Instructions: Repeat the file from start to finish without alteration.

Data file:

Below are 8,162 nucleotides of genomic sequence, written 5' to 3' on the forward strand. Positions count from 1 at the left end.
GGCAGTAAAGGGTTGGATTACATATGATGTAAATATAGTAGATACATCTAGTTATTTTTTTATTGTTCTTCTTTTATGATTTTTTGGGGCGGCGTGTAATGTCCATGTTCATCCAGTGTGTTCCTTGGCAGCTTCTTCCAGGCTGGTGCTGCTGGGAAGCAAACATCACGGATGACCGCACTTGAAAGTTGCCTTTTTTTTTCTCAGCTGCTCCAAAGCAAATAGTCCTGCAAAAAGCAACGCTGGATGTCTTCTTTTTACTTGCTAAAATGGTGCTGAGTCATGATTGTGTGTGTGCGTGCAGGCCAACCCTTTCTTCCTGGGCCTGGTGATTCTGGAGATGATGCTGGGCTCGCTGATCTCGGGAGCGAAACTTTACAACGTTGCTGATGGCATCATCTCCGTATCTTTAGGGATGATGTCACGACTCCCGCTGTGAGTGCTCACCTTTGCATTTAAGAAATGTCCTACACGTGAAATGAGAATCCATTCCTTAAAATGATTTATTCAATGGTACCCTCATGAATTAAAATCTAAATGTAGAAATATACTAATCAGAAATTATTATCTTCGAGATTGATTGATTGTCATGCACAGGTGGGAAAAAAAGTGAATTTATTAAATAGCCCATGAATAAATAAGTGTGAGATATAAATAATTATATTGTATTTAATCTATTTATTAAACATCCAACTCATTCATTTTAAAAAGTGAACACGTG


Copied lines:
Below are 8,162 nucleotides of genomic sequence, written 5' to 3' on the forward strand. Positions count from 1 at the left end.
GGCAGTAAAGGGTTGGATTACATATGATGTAAATATAGTAGATACATCTAGTTATTTTTTTATTGTTCTTCTTTTATGATTTTTTGGGGCGGCGTGTAATGTCCATGTTCATCCAGTGTGTTCCTTGGCAGCTTCTTCCAGGCTGGTGCTGCTGGGAAGCAAACATCACGGATGACCGCACTTGAAAGTTGCCTTTTTTTTTCTCAGCTGCTCCAAAGCAAATAGTCCTGCAAAAAGCAACGCTGGATGTCTTCTTTTTACTTGCTAAAATGGTGCTGAGTCATGATTGTGTGTGTGCGTGCAGGCCAACCCTTTCTTCCTGGGCCTGGTGATTCTGGAGATGATGCTGGGCTCGCTGATCTCGGGAGCGAAACTTTACAACGTTGCTGATGGCATCATCTCCGTATCTTTAGGGATGATGTCACGACTCCCGCTGTGAGTGCTCACCTTTGCATTTAAGAAATGTCCTACACGTGAAATGAGAATCCATTCCTTAAAATGATTTATTCAATGGTACCCTCATGAATTAAAATCTAAATGTAGAAATATACTAATCAGAAATTATTATCTTCGAGATTGATTGATTGTCATGCACAGGTGGGAAAAAAAGTGAATTTATTAAATAGCCCATGAATAAATAAGTGTGAGATATAAATAATTATATTGTATTTAATCTATTTATTAAACATCCAACTCATTCATTTTAAAAAGTGAACACGTG